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digitalmars.D.learn - About File.rawWrite

reply bearophile <bearophileHUGS lycos.com> writes:
This D2 program runs in about 5.13 seconds on my PC:


import std.stdio;
void main() {
    auto f = File("bytes_test.dat", "wb");
    ubyte[3] RGB;
    foreach (_; 0 .. 1_000_000)
        f.rawWrite(RGB);
}



While this C program runs in about 0.14 seconds:


#include <stdio.h>
int main() {
    FILE *f = fopen("bytes_test.dat", "wb");
    unsigned char RGB[3] = {0};
    int i;
    for (i = 0; i < 1000000; i++)
        fwrite(RGB, 1, 3, f);
    return 0;
}


Is my D2 program wrong, or is File.rawWrite in need of some improvements?

(Writing 3 bytes at a time is not efficient, but the C code shows that the
runtime is acceptable for me for small files).

Bye,
bearophile
Nov 29 2011
parent reply Denis Shelomovskij <verylonglogin.reg gmail.com> writes:
29.11.2011 15:57, bearophile :
 This D2 program runs in about 5.13 seconds on my PC:


 import std.stdio;
 void main() {
      auto f = File("bytes_test.dat", "wb");
      ubyte[3] RGB;
      foreach (_; 0 .. 1_000_000)
          f.rawWrite(RGB);
 }



 While this C program runs in about 0.14 seconds:


 #include<stdio.h>
 int main() {
      FILE *f = fopen("bytes_test.dat", "wb");
      unsigned char RGB[3] = {0};
      int i;
      for (i = 0; i<  1000000; i++)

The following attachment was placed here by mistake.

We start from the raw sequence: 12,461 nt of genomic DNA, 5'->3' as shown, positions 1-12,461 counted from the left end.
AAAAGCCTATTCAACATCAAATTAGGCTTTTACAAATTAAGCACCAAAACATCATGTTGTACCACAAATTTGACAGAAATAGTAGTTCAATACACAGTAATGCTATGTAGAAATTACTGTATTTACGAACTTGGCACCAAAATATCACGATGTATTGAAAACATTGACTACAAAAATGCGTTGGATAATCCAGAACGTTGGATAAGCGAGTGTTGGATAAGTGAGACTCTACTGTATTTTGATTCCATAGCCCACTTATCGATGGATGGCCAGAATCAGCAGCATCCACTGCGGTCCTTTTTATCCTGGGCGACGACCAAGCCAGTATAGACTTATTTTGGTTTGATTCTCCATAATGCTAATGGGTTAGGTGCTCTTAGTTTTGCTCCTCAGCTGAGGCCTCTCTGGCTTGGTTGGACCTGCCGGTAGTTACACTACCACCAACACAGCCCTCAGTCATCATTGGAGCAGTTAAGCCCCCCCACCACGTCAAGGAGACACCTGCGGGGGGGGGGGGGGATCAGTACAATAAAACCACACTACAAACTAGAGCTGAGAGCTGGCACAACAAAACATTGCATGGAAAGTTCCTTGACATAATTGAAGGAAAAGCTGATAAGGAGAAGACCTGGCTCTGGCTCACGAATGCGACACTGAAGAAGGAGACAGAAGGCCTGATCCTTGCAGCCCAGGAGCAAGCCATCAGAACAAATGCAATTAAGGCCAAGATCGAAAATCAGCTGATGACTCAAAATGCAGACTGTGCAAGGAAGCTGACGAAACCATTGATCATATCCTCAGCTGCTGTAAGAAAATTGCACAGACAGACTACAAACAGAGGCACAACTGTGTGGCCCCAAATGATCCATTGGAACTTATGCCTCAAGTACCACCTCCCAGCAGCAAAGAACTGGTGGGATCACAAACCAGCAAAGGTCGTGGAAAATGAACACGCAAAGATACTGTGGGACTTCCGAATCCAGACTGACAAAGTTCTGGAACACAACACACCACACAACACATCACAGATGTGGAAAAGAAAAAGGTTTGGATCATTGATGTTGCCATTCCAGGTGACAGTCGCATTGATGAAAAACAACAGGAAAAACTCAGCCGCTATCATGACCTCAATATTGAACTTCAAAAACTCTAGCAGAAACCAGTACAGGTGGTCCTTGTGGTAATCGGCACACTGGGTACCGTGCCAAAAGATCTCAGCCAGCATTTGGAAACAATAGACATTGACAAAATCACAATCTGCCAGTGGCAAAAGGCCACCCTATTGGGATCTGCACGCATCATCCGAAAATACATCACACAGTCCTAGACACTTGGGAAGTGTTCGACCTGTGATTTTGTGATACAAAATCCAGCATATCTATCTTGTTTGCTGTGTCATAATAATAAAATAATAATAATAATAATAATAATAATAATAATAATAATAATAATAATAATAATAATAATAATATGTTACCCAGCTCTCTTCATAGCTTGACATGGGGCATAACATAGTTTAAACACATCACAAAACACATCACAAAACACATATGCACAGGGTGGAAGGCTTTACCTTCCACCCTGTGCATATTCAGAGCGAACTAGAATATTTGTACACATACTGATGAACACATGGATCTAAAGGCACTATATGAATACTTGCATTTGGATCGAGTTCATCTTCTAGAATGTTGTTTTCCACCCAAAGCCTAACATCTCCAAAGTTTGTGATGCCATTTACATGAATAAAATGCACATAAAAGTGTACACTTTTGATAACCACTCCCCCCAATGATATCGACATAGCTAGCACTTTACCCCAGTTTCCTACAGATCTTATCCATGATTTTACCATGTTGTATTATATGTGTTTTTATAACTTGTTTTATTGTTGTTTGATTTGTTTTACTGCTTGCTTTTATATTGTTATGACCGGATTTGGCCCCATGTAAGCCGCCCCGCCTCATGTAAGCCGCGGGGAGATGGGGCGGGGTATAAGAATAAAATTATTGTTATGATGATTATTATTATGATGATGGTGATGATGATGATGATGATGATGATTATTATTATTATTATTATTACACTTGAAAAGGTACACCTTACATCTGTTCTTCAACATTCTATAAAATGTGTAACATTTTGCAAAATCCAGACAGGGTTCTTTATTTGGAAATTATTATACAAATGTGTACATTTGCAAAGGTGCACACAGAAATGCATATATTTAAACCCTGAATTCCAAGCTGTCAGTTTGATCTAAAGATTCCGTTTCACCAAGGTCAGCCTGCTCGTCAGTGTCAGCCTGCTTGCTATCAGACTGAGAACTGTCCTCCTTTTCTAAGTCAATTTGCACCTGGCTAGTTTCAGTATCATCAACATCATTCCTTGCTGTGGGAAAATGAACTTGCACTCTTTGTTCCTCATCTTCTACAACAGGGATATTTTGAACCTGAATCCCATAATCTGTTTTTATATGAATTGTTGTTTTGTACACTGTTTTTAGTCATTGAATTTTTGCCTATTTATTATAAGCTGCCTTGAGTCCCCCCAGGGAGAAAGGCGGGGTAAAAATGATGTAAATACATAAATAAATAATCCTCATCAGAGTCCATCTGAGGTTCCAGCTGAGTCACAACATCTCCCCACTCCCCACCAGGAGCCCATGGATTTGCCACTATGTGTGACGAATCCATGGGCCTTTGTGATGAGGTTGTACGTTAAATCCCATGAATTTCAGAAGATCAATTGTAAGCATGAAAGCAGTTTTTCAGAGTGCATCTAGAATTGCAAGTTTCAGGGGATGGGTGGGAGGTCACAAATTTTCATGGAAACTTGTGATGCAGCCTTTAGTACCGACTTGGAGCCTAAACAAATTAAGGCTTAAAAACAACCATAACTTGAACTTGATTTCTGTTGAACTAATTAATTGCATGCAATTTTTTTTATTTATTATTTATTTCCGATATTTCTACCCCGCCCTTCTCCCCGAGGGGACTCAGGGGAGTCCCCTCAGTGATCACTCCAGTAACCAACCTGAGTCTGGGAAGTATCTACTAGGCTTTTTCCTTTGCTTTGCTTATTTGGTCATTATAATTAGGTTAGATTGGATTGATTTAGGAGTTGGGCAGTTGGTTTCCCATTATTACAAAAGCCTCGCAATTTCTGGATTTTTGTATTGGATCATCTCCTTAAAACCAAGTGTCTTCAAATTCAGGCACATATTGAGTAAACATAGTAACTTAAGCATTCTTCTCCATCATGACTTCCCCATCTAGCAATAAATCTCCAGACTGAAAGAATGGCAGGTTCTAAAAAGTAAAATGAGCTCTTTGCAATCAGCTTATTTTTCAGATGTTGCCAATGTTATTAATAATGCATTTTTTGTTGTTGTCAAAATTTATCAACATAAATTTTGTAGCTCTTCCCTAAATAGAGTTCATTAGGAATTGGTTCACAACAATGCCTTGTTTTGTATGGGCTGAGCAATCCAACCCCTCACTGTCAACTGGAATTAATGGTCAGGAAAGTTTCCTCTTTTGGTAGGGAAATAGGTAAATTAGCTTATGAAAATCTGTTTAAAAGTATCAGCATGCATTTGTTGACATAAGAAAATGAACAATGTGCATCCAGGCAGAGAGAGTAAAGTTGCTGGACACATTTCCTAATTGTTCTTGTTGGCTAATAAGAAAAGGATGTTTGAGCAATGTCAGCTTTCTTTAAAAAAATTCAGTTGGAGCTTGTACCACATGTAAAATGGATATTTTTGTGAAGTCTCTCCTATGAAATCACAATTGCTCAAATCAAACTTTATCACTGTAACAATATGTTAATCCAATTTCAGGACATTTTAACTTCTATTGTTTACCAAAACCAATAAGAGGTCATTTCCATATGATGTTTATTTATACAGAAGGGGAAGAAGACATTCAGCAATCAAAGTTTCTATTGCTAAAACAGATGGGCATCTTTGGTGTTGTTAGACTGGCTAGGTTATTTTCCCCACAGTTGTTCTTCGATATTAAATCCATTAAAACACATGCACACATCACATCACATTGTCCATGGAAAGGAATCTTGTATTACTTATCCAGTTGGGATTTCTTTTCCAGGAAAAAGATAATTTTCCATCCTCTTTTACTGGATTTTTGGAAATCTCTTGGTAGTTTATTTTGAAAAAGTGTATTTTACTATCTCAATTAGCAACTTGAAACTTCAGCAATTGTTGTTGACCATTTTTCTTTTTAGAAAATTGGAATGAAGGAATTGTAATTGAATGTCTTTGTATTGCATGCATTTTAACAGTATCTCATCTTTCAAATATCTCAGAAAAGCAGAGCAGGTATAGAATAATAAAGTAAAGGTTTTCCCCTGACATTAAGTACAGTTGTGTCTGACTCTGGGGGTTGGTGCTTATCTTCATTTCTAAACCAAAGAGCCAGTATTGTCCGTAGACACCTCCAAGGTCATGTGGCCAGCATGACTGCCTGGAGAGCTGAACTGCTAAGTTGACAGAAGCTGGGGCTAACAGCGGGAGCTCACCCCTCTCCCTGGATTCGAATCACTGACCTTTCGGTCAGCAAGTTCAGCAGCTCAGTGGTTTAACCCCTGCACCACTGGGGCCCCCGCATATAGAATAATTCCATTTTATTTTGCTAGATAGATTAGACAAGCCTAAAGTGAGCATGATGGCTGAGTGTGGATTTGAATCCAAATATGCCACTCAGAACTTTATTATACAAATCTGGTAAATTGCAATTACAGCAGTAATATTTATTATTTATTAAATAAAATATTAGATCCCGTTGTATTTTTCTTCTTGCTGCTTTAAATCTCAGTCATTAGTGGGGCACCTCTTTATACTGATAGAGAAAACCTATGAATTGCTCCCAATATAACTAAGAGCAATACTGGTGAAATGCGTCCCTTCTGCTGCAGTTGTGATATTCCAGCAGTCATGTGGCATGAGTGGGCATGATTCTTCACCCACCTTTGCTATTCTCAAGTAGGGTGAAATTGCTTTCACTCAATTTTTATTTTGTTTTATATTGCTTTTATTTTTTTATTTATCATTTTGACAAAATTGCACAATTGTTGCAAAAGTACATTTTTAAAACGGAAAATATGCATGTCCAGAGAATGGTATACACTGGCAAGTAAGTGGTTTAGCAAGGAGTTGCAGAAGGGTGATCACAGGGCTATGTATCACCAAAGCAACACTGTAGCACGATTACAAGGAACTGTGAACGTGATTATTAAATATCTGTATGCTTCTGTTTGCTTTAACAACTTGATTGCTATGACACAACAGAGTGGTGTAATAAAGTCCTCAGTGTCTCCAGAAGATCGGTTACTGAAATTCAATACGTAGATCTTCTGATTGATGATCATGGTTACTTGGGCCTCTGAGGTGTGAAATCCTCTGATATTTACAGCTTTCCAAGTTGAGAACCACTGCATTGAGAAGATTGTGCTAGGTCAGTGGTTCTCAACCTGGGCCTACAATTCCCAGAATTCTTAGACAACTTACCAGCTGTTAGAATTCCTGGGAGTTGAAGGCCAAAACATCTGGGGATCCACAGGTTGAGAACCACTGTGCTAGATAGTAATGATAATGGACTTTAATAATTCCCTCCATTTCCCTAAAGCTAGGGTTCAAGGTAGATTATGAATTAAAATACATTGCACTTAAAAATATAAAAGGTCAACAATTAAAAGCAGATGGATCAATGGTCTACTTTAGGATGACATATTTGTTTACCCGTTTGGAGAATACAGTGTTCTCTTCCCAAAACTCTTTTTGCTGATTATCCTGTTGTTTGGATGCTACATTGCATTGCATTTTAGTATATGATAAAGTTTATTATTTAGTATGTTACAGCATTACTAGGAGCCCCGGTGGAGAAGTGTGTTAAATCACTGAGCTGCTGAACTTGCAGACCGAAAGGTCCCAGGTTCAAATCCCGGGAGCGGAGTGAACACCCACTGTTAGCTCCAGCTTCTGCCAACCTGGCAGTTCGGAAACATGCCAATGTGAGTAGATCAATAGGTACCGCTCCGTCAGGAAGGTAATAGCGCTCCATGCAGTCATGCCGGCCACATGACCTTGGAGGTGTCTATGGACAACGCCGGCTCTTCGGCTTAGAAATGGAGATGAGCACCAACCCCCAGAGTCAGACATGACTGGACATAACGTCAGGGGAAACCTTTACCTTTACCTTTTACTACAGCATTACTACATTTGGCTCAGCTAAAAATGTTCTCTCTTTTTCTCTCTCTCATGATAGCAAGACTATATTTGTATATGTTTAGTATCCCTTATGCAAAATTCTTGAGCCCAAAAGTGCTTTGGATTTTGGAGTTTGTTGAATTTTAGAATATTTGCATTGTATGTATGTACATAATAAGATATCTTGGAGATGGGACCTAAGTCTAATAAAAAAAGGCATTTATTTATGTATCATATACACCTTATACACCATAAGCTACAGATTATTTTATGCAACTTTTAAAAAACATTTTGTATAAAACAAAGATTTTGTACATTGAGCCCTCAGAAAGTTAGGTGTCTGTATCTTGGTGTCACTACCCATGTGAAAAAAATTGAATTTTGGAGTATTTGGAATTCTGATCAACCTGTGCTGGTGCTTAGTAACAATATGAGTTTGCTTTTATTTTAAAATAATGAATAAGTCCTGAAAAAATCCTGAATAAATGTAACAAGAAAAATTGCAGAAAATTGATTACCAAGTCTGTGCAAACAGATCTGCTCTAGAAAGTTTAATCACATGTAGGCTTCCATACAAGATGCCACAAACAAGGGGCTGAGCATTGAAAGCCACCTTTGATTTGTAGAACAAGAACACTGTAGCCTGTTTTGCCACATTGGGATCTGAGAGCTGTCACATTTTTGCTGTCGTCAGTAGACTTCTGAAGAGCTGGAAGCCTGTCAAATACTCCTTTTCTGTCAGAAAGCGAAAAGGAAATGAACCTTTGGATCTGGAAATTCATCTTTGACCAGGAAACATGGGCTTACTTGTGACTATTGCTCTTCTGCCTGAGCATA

fwrite(RGB, 1, 3, f);
      return 0;
 }


 Is my D2 program wrong, or is File.rawWrite in need of some improvements?

 (Writing 3 bytes at a time is not efficient, but the C code shows that the
runtime is acceptable for me for small files).

 Bye,
 bearophile

Your OS is Windows, right? On Windows, rawWrite and rawRead always flushes stream, sets binary mode, reads/writes, flushes stream again, sets previous mode. This is definitely unnecessary slow - at least it should change mode only if needed (the file is opened in a text mode). The better solution is to change all other functions so the file mode will be changed lazily (for a text file, raw* functions will change file mode and leave file in this mode until a call of a function, that really needs a file to be in a text mode). By the way, why this changing mode behaviour is Windows only? Yes, it is clearly documented that this is the case, but it isn't documented _why_ this is the case. Quick link to the current rawRead implementation (for happy owners of Google's Chrome, the fastest beautiful web browser that can BSOD your Windows even without administrator rights) (the link isn't for Firefox: it will slow down the browser and be displayed incorrectly): https://github.com/D-Programming-Language/phobos/blob/master/std/stdio.d#L458
Nov 29 2011
next sibling parent reply torhu <no spam.invalid> writes:
On 29.11.2011 16:00, Denis Shelomovskij wrote:
 Your OS is Windows, right? On Windows, rawWrite and rawRead always
 flushes stream, sets binary mode, reads/writes, flushes stream again,
 sets previous mode. This is definitely unnecessary slow - at least it
 should change mode only if needed (the file is opened in a text mode).
 The better solution is to change all other functions so the file mode
 will be changed lazily (for a text file, raw* functions will change file
 mode and leave file in this mode until a call of a function, that really
 needs a file to be in a text mode).

 By the way, why this changing mode behaviour is Windows only? Yes, it is
 clearly documented that this is the case, but it isn't documented _why_
 this is the case.

Text mode means that \n in strings is translated to \r\n when writing, and the other way when reading. That way you can use only LF (\n) to get linefeeds on all platforms, even if Windows uses CRLF.